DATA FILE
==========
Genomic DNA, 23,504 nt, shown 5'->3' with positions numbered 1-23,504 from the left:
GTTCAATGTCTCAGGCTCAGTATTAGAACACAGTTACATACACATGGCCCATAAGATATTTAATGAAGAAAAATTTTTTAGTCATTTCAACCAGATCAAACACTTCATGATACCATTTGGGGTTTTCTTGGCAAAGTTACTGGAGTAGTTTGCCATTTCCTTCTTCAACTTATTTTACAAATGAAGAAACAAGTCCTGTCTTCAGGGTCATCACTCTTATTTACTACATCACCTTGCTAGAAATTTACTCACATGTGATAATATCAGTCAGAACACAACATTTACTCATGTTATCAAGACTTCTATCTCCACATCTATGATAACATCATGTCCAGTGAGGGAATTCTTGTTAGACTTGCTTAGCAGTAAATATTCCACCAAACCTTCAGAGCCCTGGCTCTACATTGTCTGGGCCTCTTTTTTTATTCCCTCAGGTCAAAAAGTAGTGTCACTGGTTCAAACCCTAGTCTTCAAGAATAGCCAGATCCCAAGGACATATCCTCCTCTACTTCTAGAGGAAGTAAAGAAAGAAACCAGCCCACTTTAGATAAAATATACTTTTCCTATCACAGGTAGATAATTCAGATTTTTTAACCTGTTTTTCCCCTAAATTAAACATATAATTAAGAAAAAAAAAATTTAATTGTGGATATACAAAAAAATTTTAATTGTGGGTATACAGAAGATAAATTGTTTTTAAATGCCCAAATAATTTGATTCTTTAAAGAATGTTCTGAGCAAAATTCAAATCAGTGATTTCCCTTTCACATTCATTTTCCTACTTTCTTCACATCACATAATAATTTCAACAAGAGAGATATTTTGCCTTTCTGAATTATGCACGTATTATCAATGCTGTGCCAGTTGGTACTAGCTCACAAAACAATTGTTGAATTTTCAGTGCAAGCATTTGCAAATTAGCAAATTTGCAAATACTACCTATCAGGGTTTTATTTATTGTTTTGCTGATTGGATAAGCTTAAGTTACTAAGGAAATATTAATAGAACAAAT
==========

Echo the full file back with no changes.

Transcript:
Genomic DNA, 23,504 nt, shown 5'->3' with positions numbered 1-23,504 from the left:
GTTCAATGTCTCAGGCTCAGTATTAGAACACAGTTACATACACATGGCCCATAAGATATTTAATGAAGAAAAATTTTTTAGTCATTTCAACCAGATCAAACACTTCATGATACCATTTGGGGTTTTCTTGGCAAAGTTACTGGAGTAGTTTGCCATTTCCTTCTTCAACTTATTTTACAAATGAAGAAACAAGTCCTGTCTTCAGGGTCATCACTCTTATTTACTACATCACCTTGCTAGAAATTTACTCACATGTGATAATATCAGTCAGAACACAACATTTACTCATGTTATCAAGACTTCTATCTCCACATCTATGATAACATCATGTCCAGTGAGGGAATTCTTGTTAGACTTGCTTAGCAGTAAATATTCCACCAAACCTTCAGAGCCCTGGCTCTACATTGTCTGGGCCTCTTTTTTTATTCCCTCAGGTCAAAAAGTAGTGTCACTGGTTCAAACCCTAGTCTTCAAGAATAGCCAGATCCCAAGGACATATCCTCCTCTACTTCTAGAGGAAGTAAAGAAAGAAACCAGCCCACTTTAGATAAAATATACTTTTCCTATCACAGGTAGATAATTCAGATTTTTTAACCTGTTTTTCCCCTAAATTAAACATATAATTAAGAAAAAAAAAATTTAATTGTGGATATACAAAAAAATTTTAATTGTGGGTATACAGAAGATAAATTGTTTTTAAATGCCCAAATAATTTGATTCTTTAAAGAATGTTCTGAGCAAAATTCAAATCAGTGATTTCCCTTTCACATTCATTTTCCTACTTTCTTCACATCACATAATAATTTCAACAAGAGAGATATTTTGCCTTTCTGAATTATGCACGTATTATCAATGCTGTGCCAGTTGGTACTAGCTCACAAAACAATTGTTGAATTTTCAGTGCAAGCATTTGCAAATTAGCAAATTTGCAAATACTACCTATCAGGGTTTTATTTATTGTTTTGCTGATTGGATAAGCTTAAGTTACTAAGGAAATATTAATAGAACAAAT